‘We are constantly referenced as a “new London jazz group”, so we wanted to shout about the Bristol scene to try and make people aware. As a result, we created a very Bristol-centric album that celebrates the local sounds through our lens. There’s so much happening in Bristol at the moment, in particular the younger scene at The Gallimaufry with Waldo’s Gift and Snazzback. It’s a really exciting time right now and it deserves to be celebrated.’
we created a very Bristol-centric album that celebrates the local sounds through our lens
Ishmael Ensemble are touring their live show across the country this May, with support from Waldo’s Gift. Kicking off at Rough Trade Bristol on the 2nd May. Pete gives us a sneak peek on what we can look forward to from their live, home turf show.
‘This tour is really quite exciting because we’ve lived with this album for over a year now, so it’s that weird moment of passing it on. The live show expands on the record, rather than sticking to or being loyal to the original recordings. We’ve created something really invigorating and potentially unpredictable.
we’ve created something really invigorating and potentially unpredictable
Lapwing, for instance, has doubled in length in the live show and has this epic ending. It’s things like that we’re really excited to share with everybody. We’ve almost written entirely new songs for the live show, using the album as a framework.
We’ve almost written entirely new songs for the live show, using the album as a framework
Ishmael Ensemble have received a lot of airplay on BBC6 Music and Worldwide FM over the recent years, thanks to the likes of Gilles Peterson. Pete tells us how they first got on Gilles Peterson’s radar and what it’s like to have such a figurehead in the music scene flying the Ishmael Ensemble flag.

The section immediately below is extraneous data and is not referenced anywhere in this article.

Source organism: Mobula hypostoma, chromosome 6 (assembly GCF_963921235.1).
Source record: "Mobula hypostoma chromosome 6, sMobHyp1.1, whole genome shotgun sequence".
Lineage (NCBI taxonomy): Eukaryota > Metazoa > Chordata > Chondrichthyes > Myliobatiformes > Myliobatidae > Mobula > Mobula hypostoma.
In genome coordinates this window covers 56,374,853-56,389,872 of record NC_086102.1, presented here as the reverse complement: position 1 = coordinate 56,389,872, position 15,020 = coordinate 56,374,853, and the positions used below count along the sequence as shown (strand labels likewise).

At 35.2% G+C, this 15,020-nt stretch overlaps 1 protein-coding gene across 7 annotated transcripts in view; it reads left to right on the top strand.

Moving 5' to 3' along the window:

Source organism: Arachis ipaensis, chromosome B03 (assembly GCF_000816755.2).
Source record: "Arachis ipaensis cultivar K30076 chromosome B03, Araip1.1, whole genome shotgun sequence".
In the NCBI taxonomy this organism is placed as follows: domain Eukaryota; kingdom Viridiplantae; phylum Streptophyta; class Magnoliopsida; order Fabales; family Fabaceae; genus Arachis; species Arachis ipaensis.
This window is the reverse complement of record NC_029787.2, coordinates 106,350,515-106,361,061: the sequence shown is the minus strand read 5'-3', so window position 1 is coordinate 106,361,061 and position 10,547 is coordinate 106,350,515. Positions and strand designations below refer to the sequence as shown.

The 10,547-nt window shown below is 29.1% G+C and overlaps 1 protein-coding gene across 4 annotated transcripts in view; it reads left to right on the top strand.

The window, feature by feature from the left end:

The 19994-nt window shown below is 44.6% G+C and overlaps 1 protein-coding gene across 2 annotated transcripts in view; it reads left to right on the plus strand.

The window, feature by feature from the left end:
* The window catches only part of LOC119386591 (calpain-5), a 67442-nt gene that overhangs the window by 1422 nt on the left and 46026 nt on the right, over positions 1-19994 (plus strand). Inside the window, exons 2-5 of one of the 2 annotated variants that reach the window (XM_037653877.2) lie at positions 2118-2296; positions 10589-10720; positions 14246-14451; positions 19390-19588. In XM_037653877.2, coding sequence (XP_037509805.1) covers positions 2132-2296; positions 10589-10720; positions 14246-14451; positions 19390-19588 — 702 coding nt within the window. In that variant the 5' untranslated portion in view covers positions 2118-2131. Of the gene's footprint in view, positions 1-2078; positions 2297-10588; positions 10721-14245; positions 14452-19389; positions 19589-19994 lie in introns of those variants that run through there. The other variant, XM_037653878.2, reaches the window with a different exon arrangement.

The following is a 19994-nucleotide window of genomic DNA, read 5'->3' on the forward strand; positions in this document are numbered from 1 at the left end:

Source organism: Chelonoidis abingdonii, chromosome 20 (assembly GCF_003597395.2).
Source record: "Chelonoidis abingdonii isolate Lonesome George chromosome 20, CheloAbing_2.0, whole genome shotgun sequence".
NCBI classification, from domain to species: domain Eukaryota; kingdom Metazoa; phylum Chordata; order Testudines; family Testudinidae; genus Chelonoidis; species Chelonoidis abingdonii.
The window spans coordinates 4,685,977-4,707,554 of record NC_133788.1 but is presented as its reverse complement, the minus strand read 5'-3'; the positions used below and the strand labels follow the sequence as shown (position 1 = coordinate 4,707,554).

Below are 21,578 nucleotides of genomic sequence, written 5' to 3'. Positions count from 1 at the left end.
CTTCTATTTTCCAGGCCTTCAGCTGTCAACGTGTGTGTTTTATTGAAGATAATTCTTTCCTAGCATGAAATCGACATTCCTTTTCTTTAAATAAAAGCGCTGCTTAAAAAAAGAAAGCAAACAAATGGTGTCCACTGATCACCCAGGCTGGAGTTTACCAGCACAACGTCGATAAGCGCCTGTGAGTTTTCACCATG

‘I think what makes Gilles so commendable is that he is a serious digger and has this great skill where he really gives everything a deep listen.
‘The first time our paths crossed was after performing at a mate’s New Year’s Eve party. A friend approached us saying how his brother works for Gilles Peterson and he’d like to pass on our music, so I gave him a rough demo CD with my name and number scribbled on a piece of paper. A few weeks later, on a Saturday night around 1am, I got a text from Gilles saying how much he enjoyed the album. For me that was such an eye opener into how prolific he is. That’s probably his one Saturday night off in three months and he is sat at home listening to random blank CDs at 1am. That was the real realisation for me why he is so respected – because he genuinely loves it.
on a Saturday night around 1am, I got a text from Gilles saying how much he enjoyed the album
‘We might get somewhere in a few years and it would always be him that picked up our CD first – that’s the enthusiasm for us to keep going.’
As we wrapped up our chat with Pete, we finished by reflecting on the jazz movement that’s swept across the UK, despite the fact people were still cracking ‘jaaaazz’ jokes from The Fast Show up until only a few years ago.
Jazz has lost the stiff, tuxedo wearing image and is back to being the people’s music again
‘This scene has a youthful energy, where everyone looks like an average millennial. Jazz has lost the stiff, tuxedo wearing image and is back to being the people’s music again. It has a DIY punk element to it where people are recording and releasing stuff themselves, and support each other within the wider community.
‘I like to think Bristol mirrors this attitude with everyone playing in each other’s bands. We are all helping each other out. I think it’s an attitude people can really relate to that’s about inclusiveness. It’s broken down the boundaries of jazz being an elitist genre and has gone back to being the people’s music.’